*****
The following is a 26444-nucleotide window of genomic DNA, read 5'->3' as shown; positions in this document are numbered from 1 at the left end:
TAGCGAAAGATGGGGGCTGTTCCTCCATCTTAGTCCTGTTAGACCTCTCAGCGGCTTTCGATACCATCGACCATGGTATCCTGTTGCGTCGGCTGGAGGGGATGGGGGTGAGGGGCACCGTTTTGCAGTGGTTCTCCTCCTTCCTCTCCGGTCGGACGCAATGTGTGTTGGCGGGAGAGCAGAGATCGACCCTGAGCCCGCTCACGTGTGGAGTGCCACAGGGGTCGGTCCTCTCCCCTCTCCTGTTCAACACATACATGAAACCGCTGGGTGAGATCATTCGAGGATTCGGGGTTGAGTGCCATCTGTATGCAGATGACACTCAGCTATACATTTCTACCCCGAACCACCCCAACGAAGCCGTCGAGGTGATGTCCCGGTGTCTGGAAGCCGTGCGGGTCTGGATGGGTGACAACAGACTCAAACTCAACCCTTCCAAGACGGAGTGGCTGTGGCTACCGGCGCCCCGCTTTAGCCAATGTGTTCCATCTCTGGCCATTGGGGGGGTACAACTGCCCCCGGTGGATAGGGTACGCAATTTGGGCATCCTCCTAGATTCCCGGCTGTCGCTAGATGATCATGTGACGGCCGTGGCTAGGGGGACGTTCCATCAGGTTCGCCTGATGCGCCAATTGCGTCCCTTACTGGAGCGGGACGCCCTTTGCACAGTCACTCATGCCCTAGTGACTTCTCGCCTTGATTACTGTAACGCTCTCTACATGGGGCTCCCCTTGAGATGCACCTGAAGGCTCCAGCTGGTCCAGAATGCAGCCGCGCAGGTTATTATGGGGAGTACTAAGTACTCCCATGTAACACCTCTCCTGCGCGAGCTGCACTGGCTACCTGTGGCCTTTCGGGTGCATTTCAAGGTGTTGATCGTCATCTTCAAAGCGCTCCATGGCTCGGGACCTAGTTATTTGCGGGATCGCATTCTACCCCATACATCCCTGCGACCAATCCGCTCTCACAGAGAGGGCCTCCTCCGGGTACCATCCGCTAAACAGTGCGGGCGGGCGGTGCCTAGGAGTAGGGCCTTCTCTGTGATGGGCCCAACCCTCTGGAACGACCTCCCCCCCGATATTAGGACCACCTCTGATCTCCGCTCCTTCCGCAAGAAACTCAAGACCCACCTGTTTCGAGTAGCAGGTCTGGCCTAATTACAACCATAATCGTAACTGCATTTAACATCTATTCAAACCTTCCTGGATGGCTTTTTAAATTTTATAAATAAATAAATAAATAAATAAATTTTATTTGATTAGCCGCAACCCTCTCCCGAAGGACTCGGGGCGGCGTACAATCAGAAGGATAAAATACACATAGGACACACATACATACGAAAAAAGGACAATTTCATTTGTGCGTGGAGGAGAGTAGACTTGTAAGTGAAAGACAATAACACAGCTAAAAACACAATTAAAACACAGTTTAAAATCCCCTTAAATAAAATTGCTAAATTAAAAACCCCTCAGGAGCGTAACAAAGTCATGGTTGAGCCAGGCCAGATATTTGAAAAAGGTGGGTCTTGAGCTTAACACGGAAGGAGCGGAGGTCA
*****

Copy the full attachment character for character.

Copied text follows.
The following is a 26444-nucleotide window of genomic DNA, read 5'->3' as shown; positions in this document are numbered from 1 at the left end:
TAGCGAAAGATGGGGGCTGTTCCTCCATCTTAGTCCTGTTAGACCTCTCAGCGGCTTTCGATACCATCGACCATGGTATCCTGTTGCGTCGGCTGGAGGGGATGGGGGTGAGGGGCACCGTTTTGCAGTGGTTCTCCTCCTTCCTCTCCGGTCGGACGCAATGTGTGTTGGCGGGAGAGCAGAGATCGACCCTGAGCCCGCTCACGTGTGGAGTGCCACAGGGGTCGGTCCTCTCCCCTCTCCTGTTCAACACATACATGAAACCGCTGGGTGAGATCATTCGAGGATTCGGGGTTGAGTGCCATCTGTATGCAGATGACACTCAGCTATACATTTCTACCCCGAACCACCCCAACGAAGCCGTCGAGGTGATGTCCCGGTGTCTGGAAGCCGTGCGGGTCTGGATGGGTGACAACAGACTCAAACTCAACCCTTCCAAGACGGAGTGGCTGTGGCTACCGGCGCCCCGCTTTAGCCAATGTGTTCCATCTCTGGCCATTGGGGGGGTACAACTGCCCCCGGTGGATAGGGTACGCAATTTGGGCATCCTCCTAGATTCCCGGCTGTCGCTAGATGATCATGTGACGGCCGTGGCTAGGGGGACGTTCCATCAGGTTCGCCTGATGCGCCAATTGCGTCCCTTACTGGAGCGGGACGCCCTTTGCACAGTCACTCATGCCCTAGTGACTTCTCGCCTTGATTACTGTAACGCTCTCTACATGGGGCTCCCCTTGAGATGCACCTGAAGGCTCCAGCTGGTCCAGAATGCAGCCGCGCAGGTTATTATGGGGAGTACTAAGTACTCCCATGTAACACCTCTCCTGCGCGAGCTGCACTGGCTACCTGTGGCCTTTCGGGTGCATTTCAAGGTGTTGATCGTCATCTTCAAAGCGCTCCATGGCTCGGGACCTAGTTATTTGCGGGATCGCATTCTACCCCATACATCCCTGCGACCAATCCGCTCTCACAGAGAGGGCCTCCTCCGGGTACCATCCGCTAAACAGTGCGGGCGGGCGGTGCCTAGGAGTAGGGCCTTCTCTGTGATGGGCCCAACCCTCTGGAACGACCTCCCCCCCGATATTAGGACCACCTCTGATCTCCGCTCCTTCCGCAAGAAACTCAAGACCCACCTGTTTCGAGTAGCAGGTCTGGCCTAATTACAACCATAATCGTAACTGCATTTAACATCTATTCAAACCTTCCTGGATGGCTTTTTAAATTTTATAAATAAATAAATAAATAAATAAATTTTATTTGATTAGCCGCAACCCTCTCCCGAAGGACTCGGGGCGGCGTACAATCAGAAGGATAAAATACACATAGGACACACATACATACGAAAAAAGGACAATTTCATTTGTGCGTGGAGGAGAGTAGACTTGTAAGTGAAAGACAATAACACAGCTAAAAACACAATTAAAACACAGTTTAAAATCCCCTTAAATAAAATTGCTAAATTAAAAACCCCTCAGGAGCGTAACAAAGTCATGGTTGAGCCAGGCCAGATATTTGAAAAAGGTGGGTCTTGAGCTTAACACGGAAGGAGCGGAGGTCA